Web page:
Girls Soccer celebrating their city championship after beating Whitney Young at UIC. (Photo Courtesy of Wendy Love)
Girls Soccer celebrating their city championship after beating Whitney Young at UIC. (Photo Courtesy of Wendy Love)

Girls go for Gold

Girls Lacrosse and Girls Soccer win city championships for fifth consecutive year

June 4, 2019

As soon as the final buzzer sounded, a swarm of celebrating girls stormed the field. They began to revel in their victory as they waited for the CPS official to hand them their championship medal.

This was the scene on May 9 at UIC Flames Field and on May 16 at Lane Stadium, first when Girls Soccer defeated Whitney Young by a score of 4-0, and then when Girls Lacrosse defeated Walter Payton by a score of 12-11 for the city championships.

Girls Lacrosse posing with their fifth consecutive city championship after narrowly beating Payton. (Photo courtesy of Maggie Goode)

For the past five years, both the Girls Varsity Lacrosse and Varsity Soccer teams have been crowned city champions, with both teams coached by former Lane athletes, Ms. Malstrom and Ms. Vale, respectively.

As a member of the championship-winning soccer team for the last four years, Sam Sorich, Div. 953, said she felt a lot of pressure to keep the winning streak going, but credits Coach Vale for motivating her.

“She’s always believing in us and telling us that this is something we’re capable of doing because we were a really strong team this year,” Sorich said.

Similarly, two-time lacrosse city champion, Maggie Goode, Div. 958, said that “positive punishment” is something that motivated the team to succeed.

“When we didn’t do well, we had to do a lot of sprints in practice, so that would motivate us to do well — so we could avoid that much running,” Goode said. “More importantly, it’s the fact that we won city the past five years, it just really motivated us to not want to lose that title.”

Coach Vale said that she likes to be honest with her team about their games in order to examine their strengths and areas that need improvement.

“A win isn’t necessarily a success, so I try to get them to understand that if we weren’t playing together, if it didn’t look like the beautiful game that it’s supposed to be, then we need to make adjustments and grow for the next time we practice or play,” Coach Vale said.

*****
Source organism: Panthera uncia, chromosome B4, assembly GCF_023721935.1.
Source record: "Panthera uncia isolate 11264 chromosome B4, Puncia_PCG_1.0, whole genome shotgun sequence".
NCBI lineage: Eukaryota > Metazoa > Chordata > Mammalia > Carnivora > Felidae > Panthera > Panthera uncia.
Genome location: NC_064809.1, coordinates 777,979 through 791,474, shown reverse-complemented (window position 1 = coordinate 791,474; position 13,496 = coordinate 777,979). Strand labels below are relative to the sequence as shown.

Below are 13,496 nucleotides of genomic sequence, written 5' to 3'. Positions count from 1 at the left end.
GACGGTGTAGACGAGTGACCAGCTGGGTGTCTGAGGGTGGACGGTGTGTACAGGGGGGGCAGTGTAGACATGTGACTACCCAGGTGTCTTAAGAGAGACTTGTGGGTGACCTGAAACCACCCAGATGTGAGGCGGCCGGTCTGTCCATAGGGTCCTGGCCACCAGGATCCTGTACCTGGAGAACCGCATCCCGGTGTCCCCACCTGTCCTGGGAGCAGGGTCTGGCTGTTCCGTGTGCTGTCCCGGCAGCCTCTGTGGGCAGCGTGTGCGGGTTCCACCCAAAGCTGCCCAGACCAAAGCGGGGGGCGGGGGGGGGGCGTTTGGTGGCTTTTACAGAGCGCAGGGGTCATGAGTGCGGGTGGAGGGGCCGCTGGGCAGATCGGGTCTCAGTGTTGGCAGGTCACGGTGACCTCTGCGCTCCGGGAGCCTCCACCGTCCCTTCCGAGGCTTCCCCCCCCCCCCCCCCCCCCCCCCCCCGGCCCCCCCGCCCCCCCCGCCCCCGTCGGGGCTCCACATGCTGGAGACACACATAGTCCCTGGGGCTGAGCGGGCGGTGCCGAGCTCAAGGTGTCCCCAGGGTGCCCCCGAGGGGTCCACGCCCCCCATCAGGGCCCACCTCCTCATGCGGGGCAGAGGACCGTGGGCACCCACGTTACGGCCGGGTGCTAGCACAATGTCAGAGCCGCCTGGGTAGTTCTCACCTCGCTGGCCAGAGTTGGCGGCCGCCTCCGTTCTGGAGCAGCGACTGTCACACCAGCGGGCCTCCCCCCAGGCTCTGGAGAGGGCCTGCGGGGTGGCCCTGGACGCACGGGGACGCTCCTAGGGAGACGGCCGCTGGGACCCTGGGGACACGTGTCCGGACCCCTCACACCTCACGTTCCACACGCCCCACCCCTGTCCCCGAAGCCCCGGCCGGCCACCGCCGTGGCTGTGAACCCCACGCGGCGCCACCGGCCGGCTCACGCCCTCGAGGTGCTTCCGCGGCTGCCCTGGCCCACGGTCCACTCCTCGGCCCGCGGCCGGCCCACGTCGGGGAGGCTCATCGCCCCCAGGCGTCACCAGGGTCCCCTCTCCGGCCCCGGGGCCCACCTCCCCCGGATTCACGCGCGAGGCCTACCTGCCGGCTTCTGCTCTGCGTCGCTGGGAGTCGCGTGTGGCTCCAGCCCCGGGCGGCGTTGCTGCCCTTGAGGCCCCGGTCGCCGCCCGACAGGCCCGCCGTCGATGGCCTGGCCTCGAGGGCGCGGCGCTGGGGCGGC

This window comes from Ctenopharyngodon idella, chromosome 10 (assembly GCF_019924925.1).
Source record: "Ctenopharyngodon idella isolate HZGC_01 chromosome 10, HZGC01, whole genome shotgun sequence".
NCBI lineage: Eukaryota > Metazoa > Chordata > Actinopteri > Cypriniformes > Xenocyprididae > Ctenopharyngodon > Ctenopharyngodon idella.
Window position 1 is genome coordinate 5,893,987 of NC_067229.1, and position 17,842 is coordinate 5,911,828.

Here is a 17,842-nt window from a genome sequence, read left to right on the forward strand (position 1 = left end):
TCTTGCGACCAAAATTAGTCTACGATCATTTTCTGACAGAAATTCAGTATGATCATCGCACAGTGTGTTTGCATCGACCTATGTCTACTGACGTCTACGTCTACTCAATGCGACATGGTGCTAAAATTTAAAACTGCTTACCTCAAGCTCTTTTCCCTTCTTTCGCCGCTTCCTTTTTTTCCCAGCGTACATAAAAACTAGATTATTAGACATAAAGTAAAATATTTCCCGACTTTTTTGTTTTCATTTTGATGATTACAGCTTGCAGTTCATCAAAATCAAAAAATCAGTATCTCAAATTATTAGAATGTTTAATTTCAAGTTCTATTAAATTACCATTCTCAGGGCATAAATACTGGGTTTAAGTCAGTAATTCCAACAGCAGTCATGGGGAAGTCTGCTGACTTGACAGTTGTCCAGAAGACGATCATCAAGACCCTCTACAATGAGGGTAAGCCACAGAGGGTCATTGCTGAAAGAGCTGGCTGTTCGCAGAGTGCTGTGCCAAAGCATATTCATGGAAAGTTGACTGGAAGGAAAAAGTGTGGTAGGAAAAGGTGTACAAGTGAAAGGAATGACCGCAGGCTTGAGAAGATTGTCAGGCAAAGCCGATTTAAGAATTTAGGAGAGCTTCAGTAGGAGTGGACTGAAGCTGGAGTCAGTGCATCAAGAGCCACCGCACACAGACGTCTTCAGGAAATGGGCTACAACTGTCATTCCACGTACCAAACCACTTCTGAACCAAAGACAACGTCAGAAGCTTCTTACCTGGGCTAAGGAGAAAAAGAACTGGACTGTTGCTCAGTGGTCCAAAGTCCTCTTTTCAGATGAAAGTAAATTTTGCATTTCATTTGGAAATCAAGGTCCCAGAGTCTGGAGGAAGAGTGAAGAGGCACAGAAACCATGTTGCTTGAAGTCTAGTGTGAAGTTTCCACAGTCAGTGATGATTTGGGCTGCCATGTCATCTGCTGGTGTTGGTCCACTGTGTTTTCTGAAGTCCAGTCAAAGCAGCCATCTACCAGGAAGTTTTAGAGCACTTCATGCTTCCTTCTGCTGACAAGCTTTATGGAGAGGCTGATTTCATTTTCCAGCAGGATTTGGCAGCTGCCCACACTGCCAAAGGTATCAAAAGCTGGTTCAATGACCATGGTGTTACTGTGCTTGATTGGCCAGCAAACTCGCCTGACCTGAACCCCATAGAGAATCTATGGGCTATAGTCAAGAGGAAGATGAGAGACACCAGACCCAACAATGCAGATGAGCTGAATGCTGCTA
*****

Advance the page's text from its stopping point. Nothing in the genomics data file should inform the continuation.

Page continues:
For lacrosse, Coach Malstrom said that throughout the season she aimed for her team to play high level competition.

“Anytime I try and schedule a season, I try and schedule some ranked opponents,” Coach Malstrom said. “I want my girls to see what an elite team is, and how we rank up against them, and making sure we realize that beating up on a brand new team, that there is other schools out there that can do the same thing to us. It keeps them humble, but also keeps that drive there that says there is still so much more we can be doing.”

Even with this success, both coaches also said that they have faced their fair share of adversity on and off the field in order to get to this point.

Malstrom, who has served as the team’s head coach for the past 13 years, said that it took 17 seasons after Lane’s inaugural 1998 girls lacrosse season until CPS allowed teams to compete for a city championship.

“To coach early on in a sport that you were giving it your all but there’s never an opportunity to win something was disappointing,” Malstrom said. “You’re practicing, you’re doing games, you’re doing all the things that everyone else is doing, but there was never that recognition or competition.”

Coach Vale also said some of her struggles that she had to face being a young female coach in a predominantly male sport.

“In our country, the Men’s National team makes more money than the Women’s National team makes, even though the Women’s National team is arguably more successful,” Coach Vale said. “I’m not comparing myself to a professional by any means, but I think there is something to be said for the fact that I’ve had to put up with a lot of sexism and discrimination because of my gender. I think that I want my young athletes to know that it’s important to keep fighting and keep being strong in any aspect of their life, because the only person who can limit you severely is yourself.”

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